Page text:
Following a tense, hours-long standoff, the city backed down. A few hours after sunrise, a sad convoy of maintenance trucks slowly withdrew from the park without tossing a single tent. Jed Parriott, one of Street Watch’s self-appointed spokesmen, took to the cameras to crow about the group’s unexpected victory. “We need to be really telling these property owners, ‘Sorry, you’re going to have to tough this out,’” Parriott proclaimed in an interview with KABC-TV News. “I’m sorry that you don’t like that you have to see this, that you have to see poverty. You’re going to have to see it right now until we get permanent housing for everybody.” The reporter interviewing him failed to note that Parriott, a 39-year-old white guy with a head of blond curls, wasn’t a resident of Echo Park (he owns a home in Silver Lake) or that he’d arrived at the protest in a BMW X5 or that his father was a producer on Grey’s Anatomy.

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Jed Parriott, a self-appointed spokesperson for Street Watch L.A. He visits the park three mornings a week to charge the community’s cell phones.

No matter. Many of the property owners Parriott was trolling on TV were no doubt cheering him on. Indeed, by February, support for the encampment had grown so fierce, dissenters were all but shouted down at a community meeting held in a local church, during which representatives of the “unhoused” community met with “housed” people to discuss problems arising from the encampment. Business owners and residents, unhappy about hundreds of homeless people squatting in their park, were roundly jeered by the noisier faction in favor of the camp. Things turned ugly.

“I’ll say there was not a lot of mutual respect,” recalls one of the panelists, Reverend Canon Frank Dalton, provost at the Cathedral Center of St. Paul, where the event took place. “The folks that were having trouble weren’t heard. The other side had an agenda, and they were there to make a point—to draw attention to the inadequate response of the city to the unhoused population by taking a stand in the park.” Afterward, on the social network platform Nextdoor, one of the opponents of the encampment was denounced as “a rich bitch” and threatened with violence.

Concerned about reprisals, most of the anti-campers insist on anonymity. Jeff Giles, a 65-year-old physical therapist who has lived in a condo overlooking the park for more than 32 years, is one of the few who is willing to go public with his reservations. But he says his opposition has made him something of a neighborhood pariah. One elderly neighbor whom Giles has known for decades stopped talking to him after he spoke out at a community meeting. Like many other home owners in his middle-class neighborhood, Giles sank most of his savings into his mortgage, and he worries about the impact that the encampment will have on his life-long investment. But his neighbor was unmoved by his concerns. She told Giles that her commitment to the homeless is so absolute that if the value of her own condo drops, she’d consider it her contribution to the cause.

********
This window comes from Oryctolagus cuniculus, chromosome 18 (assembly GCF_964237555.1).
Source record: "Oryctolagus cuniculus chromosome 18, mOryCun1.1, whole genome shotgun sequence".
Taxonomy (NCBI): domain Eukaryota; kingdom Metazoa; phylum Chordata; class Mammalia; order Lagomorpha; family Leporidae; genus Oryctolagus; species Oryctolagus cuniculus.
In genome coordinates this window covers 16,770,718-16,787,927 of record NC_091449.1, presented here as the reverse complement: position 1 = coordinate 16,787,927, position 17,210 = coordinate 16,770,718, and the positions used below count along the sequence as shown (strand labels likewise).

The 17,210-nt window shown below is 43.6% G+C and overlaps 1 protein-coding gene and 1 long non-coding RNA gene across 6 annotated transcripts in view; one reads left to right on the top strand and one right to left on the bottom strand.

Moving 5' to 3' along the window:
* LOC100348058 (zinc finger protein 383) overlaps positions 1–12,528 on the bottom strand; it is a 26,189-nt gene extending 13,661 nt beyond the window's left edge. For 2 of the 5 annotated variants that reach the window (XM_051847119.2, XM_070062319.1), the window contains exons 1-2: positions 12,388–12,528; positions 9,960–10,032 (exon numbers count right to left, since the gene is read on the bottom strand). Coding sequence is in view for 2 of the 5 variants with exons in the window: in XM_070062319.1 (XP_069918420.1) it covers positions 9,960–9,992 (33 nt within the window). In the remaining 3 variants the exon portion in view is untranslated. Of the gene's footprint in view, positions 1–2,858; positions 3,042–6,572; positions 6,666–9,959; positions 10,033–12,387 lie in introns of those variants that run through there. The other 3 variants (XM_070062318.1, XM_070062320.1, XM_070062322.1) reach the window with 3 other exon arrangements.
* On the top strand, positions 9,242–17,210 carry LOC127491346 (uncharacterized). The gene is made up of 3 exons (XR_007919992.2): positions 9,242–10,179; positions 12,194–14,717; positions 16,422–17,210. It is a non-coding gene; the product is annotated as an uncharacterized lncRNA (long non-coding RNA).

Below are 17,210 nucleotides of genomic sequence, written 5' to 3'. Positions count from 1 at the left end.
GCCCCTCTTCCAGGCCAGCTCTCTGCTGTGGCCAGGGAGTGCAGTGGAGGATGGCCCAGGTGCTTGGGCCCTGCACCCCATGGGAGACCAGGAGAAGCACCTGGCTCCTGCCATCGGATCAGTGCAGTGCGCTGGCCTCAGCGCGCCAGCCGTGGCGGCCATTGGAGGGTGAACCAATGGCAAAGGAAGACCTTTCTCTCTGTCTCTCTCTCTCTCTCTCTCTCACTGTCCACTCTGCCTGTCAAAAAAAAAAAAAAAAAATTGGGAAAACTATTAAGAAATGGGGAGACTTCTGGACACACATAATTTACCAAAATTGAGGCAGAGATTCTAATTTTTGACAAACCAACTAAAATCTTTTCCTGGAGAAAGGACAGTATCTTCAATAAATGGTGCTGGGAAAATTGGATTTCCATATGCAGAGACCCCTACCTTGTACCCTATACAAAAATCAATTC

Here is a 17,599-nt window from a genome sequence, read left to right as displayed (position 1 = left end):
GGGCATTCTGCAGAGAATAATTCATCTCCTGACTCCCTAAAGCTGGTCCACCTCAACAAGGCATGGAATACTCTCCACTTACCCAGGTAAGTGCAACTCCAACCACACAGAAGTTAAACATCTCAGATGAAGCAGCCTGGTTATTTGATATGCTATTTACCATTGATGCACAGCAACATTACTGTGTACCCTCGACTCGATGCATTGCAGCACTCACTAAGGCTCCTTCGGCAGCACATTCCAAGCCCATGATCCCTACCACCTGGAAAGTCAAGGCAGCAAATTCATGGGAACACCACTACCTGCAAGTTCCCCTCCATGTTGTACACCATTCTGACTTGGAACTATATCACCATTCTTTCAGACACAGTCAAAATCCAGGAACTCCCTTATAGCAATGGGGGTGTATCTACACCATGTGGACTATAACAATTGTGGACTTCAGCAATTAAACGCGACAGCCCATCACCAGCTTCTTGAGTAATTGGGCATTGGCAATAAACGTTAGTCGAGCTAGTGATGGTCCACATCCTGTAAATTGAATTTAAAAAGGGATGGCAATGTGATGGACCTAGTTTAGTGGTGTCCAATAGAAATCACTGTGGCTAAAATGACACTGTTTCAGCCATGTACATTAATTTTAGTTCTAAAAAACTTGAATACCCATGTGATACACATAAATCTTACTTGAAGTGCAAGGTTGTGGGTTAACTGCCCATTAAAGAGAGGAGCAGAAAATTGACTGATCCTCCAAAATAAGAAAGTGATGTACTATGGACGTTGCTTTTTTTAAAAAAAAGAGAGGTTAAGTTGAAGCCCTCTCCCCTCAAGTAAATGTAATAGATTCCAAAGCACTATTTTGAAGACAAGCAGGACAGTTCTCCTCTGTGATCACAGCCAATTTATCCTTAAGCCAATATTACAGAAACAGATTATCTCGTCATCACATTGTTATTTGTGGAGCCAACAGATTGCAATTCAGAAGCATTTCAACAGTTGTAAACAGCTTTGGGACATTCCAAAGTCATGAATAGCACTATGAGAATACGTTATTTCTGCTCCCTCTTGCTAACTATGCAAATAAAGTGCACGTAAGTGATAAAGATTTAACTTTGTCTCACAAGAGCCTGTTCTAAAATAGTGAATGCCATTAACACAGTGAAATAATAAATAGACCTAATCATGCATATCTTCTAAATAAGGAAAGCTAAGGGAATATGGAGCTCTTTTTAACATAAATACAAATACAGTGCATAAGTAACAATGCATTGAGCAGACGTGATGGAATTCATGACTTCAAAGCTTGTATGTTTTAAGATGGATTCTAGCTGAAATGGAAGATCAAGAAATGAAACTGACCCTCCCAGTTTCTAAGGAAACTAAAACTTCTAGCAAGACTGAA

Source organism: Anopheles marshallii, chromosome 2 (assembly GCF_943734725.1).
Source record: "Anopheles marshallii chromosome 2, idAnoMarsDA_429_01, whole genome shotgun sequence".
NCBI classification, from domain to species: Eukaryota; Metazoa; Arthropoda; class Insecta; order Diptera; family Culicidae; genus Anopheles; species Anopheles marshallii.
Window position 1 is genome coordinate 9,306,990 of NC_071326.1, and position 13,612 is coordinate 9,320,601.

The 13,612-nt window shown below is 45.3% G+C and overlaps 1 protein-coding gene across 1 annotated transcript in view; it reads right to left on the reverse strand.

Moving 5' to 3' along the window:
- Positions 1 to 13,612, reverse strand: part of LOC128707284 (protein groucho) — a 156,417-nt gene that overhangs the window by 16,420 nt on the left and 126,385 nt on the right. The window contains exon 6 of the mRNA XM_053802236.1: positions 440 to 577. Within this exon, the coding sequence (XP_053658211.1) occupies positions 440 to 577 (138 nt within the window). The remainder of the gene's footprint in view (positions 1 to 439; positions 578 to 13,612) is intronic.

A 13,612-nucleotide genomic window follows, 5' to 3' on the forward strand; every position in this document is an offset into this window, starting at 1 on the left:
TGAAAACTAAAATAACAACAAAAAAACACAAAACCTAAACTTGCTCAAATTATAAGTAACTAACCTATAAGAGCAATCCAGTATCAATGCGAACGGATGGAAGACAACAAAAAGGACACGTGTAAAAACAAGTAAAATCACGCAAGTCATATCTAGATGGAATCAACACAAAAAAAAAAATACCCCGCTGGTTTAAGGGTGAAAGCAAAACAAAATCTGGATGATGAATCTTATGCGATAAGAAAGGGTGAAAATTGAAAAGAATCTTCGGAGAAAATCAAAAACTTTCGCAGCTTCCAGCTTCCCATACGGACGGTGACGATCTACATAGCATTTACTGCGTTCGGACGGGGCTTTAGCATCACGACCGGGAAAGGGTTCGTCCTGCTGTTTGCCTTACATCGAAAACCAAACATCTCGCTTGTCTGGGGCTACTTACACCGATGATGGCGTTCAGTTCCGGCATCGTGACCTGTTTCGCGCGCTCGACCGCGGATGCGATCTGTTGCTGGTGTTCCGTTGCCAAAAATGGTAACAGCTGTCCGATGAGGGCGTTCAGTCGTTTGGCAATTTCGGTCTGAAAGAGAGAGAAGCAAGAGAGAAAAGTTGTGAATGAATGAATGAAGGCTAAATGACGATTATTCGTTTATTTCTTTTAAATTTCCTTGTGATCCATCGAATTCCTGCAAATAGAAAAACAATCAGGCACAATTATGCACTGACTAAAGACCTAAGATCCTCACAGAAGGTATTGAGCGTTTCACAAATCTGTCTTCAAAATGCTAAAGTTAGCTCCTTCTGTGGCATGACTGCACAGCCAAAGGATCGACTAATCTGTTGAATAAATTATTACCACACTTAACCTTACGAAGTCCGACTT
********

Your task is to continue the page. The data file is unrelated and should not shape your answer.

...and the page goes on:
Jeff Giles, a 65-year-old physical therapist and longtime Echo Park resident, can see the encampment from his condo. He calls the recent surge of homeless people who’ve set up tents in the park “deeply disturbing.” Being an anti-camper is an unpopular position in the neighborhood, and Giles has lost longtime friends on account of it. Most days, while reading or watching TV, he blocks out the view from his window with a piece of cardboard that he keeps by his chair.

Suzanne Stein

While most of the camp’s opponents have shunned media attention, Echo Park’s telegenic homeless leaders have savvily courted it. A day before the fractious forum at the church, Brown, the former model, was arrested and charged with “battery on a peace officer” after he and a half-dozen others scuffled with city workers who were attempting to clear the couches, mattresses, and outdoor grills that had proliferated in the park. As video of the incident went viral, the local head of the National Lawyers Guild took the case, and Brown became a media cause celébrè, the subject of a flurry of positive news stories. The fame that had eluded him as a model, he was now earning as “a champion of rights for the homeless people of Los Angeles,” as Brown’s publicist describes him. That’s right, his publicist.